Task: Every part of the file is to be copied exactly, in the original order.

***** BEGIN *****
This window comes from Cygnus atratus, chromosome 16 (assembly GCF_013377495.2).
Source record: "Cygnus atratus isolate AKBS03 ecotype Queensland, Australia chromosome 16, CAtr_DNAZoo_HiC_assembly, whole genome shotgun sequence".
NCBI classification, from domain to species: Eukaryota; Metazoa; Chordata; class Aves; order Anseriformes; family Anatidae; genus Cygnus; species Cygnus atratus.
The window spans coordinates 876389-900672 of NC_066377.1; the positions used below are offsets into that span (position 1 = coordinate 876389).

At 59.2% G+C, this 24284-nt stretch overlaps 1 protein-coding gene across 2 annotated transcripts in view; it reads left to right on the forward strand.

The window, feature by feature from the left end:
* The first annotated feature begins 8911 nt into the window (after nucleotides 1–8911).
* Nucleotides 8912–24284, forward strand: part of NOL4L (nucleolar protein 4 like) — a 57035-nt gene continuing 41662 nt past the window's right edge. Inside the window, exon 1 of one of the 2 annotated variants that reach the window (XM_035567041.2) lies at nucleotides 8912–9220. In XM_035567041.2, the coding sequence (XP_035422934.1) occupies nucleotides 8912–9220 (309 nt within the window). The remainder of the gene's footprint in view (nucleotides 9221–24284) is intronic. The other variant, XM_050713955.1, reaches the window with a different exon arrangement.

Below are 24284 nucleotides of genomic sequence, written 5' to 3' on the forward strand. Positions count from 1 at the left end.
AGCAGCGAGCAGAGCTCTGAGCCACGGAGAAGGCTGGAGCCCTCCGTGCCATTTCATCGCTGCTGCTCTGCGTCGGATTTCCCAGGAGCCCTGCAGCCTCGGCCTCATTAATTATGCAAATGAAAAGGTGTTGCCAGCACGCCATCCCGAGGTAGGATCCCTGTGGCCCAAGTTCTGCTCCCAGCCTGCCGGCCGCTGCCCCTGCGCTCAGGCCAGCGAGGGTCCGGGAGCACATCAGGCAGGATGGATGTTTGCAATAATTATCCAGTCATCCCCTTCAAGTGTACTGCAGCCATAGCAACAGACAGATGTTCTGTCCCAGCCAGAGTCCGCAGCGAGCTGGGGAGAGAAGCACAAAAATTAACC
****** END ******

This window comes from Cygnus atratus, chromosome 16 (assembly GCF_013377495.2).
Source record: "Cygnus atratus isolate AKBS03 ecotype Queensland, Australia chromosome 16, CAtr_DNAZoo_HiC_assembly, whole genome shotgun sequence".
NCBI classification, from domain to species: Eukaryota; Metazoa; Chordata; class Aves; order Anseriformes; family Anatidae; genus Cygnus; species Cygnus atratus.
The window spans coordinates 876389-900672 of NC_066377.1; the positions used below are offsets into that span (position 1 = coordinate 876389).

At 59.2% G+C, this 24284-nt stretch overlaps 1 protein-coding gene across 2 annotated transcripts in view; it reads left to right on the forward strand.

The window, feature by feature from the left end:
* The first annotated feature begins 8911 nt into the window (after nucleotides 1–8911).
* Nucleotides 8912–24284, forward strand: part of NOL4L (nucleolar protein 4 like) — a 57035-nt gene continuing 41662 nt past the window's right edge. Inside the window, exon 1 of one of the 2 annotated variants that reach the window (XM_035567041.2) lies at nucleotides 8912–9220. In XM_035567041.2, the coding sequence (XP_035422934.1) occupies nucleotides 8912–9220 (309 nt within the window). The remainder of the gene's footprint in view (nucleotides 9221–24284) is intronic. The other variant, XM_050713955.1, reaches the window with a different exon arrangement.

Below are 24284 nucleotides of genomic sequence, written 5' to 3' on the forward strand. Positions count from 1 at the left end.
AGCAGCGAGCAGAGCTCTGAGCCACGGAGAAGGCTGGAGCCCTCCGTGCCATTTCATCGCTGCTGCTCTGCGTCGGATTTCCCAGGAGCCCTGCAGCCTCGGCCTCATTAATTATGCAAATGAAAAGGTGTTGCCAGCACGCCATCCCGAGGTAGGATCCCTGTGGCCCAAGTTCTGCTCCCAGCCTGCCGGCCGCTGCCCCTGCGCTCAGGCCAGCGAGGGTCCGGGAGCACATCAGGCAGGATGGATGTTTGCAATAATTATCCAGTCATCCCCTTCAAGTGTACTGCAGCCATAGCAACAGACAGATGTTCTGTCCCAGCCAGAGTCCGCAGCGAGCTGGGGAGAGAAGCACAAAAATTAACC